lower rents, freedom from taxation
or other cooperation on the part
of the University."
In the past, student groups have
attempted to get around the Re-
gents' policy. The Union consider-
ed establishing a book store in
1958, but that attempt was
squelched when the Regents re-
affirmed their policy, originally
established in the 1920's.
At the end of the fall and spring
semesters SBX representatives vis-
it residence halls to collect books
students wish to sell.

IN ~i g/'~psa I~~gq
A 7m-'WP

"SUPE.RB!" ,. Variety

New SRC Survey Examines
Outdoor Recreation Trends

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By STEVEN HALLER
A Peace Corps contingent of 55
members, trained through the fa-
cilities of the University, will trav-
el to Thailand at the request of
the Thai government.
The students will join 45 mem-
bers previously trained at the Uni-
versity, who are already in active
service there.
On Sept. 20, the new contingent
will assemble in Seattle, Wash.,
preparatory to leaving by air to
arrive at Bangkok, the capital of
Thailand, on Sept. 22.
While in Thailand, the corps
members will find much to busy
Niehuss To Headh
Charity Campaign
University Executive Vice-Presi-'
dent Marvin L. Niehuss has been
appointed to head the University
division of the United Fund cam-
paign.
Niehuss was appointed along
with Edward M. Sherburne, who
heads the utilities division, and Dr.
William E. Brown III, who will
head the St. Joseph Mercy Hospi-'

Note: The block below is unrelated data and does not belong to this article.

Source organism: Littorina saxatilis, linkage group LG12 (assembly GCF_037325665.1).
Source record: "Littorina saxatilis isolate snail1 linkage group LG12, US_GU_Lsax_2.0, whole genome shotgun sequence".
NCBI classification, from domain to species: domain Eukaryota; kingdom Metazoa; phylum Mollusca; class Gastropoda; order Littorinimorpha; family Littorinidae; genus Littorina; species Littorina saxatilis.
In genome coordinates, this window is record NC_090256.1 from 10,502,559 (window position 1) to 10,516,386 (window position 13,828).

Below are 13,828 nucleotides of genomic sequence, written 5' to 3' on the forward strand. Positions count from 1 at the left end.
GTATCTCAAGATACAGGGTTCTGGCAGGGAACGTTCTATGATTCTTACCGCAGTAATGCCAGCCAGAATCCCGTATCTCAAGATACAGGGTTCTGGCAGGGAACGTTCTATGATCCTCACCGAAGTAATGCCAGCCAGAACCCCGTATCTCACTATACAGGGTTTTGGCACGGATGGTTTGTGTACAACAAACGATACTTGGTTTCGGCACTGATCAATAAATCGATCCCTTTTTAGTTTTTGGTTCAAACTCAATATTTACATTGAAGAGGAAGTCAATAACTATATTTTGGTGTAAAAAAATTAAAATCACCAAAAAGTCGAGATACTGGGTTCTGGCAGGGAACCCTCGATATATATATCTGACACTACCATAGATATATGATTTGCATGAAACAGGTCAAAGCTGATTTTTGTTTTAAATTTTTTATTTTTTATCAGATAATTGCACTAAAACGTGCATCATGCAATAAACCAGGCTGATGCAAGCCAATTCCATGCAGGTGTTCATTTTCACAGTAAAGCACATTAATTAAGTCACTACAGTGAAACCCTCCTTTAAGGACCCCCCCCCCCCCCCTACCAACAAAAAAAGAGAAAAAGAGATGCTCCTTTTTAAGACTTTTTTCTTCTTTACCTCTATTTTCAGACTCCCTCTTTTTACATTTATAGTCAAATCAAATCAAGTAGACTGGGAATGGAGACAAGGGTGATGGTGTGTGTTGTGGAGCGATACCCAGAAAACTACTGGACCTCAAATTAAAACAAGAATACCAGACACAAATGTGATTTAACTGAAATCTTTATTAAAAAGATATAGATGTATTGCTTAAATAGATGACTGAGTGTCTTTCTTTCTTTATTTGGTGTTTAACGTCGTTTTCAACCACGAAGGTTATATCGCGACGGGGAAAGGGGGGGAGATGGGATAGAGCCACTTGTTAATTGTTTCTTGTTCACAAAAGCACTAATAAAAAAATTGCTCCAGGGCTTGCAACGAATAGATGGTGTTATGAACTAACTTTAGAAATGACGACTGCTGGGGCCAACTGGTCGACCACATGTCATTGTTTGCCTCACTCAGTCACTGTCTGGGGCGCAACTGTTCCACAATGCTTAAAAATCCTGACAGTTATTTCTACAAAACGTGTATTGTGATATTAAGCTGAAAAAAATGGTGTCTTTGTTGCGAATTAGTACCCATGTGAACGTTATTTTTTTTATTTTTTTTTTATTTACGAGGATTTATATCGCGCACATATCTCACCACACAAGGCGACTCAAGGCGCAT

tal division.
Prof. Robert A. Bowman of the
school of public health will serve
as vice-chairman of the University
division. The division has a goal of
$130,000.

themselves with, including instruc-
tion in English, vocational agri-
culture, and physical education, as
well as laboratory technology.
The training program in* which
the members took part was rigor-
ous. The average student spent 65
hours a week attending seminars,
lectures, and laboratories with
members of the University facul-
ty. They were instructed in every-
thing from first aid to the difficult
Thai language.
Second Marriage
Gerald L. Paul, 24, of Bourbon,
Mo., and Dian M. Deming, 22, of
Bronxville, NY., were married
Sept. 1, becoming the second cou-
ple to exchange marital vows while
still in training at the University
for work with the Corps. It was
through their mutual efforts as
members of the organization that
the -two met.
Following the close of the train-
ing program, the students attend-
ed a banquet at the Michigan
Union. Present were the Thai am-
bassador to the United States, His,